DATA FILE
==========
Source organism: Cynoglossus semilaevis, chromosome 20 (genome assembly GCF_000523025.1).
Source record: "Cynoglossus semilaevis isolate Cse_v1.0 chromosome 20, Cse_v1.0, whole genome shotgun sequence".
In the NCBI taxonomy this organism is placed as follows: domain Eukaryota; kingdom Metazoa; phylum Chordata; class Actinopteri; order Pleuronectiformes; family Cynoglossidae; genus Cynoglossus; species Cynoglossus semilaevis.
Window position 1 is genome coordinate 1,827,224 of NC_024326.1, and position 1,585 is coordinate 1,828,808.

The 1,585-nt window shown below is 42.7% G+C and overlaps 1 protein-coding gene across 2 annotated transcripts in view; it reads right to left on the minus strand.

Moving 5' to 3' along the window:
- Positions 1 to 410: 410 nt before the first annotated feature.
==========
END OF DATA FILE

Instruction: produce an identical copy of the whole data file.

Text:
Source organism: Cynoglossus semilaevis, chromosome 20 (genome assembly GCF_000523025.1).
Source record: "Cynoglossus semilaevis isolate Cse_v1.0 chromosome 20, Cse_v1.0, whole genome shotgun sequence".
In the NCBI taxonomy this organism is placed as follows: domain Eukaryota; kingdom Metazoa; phylum Chordata; class Actinopteri; order Pleuronectiformes; family Cynoglossidae; genus Cynoglossus; species Cynoglossus semilaevis.
Window position 1 is genome coordinate 1,827,224 of NC_024326.1, and position 1,585 is coordinate 1,828,808.

The 1,585-nt window shown below is 42.7% G+C and overlaps 1 protein-coding gene across 2 annotated transcripts in view; it reads right to left on the minus strand.

Moving 5' to 3' along the window:
- Positions 1 to 410: 410 nt before the first annotated feature.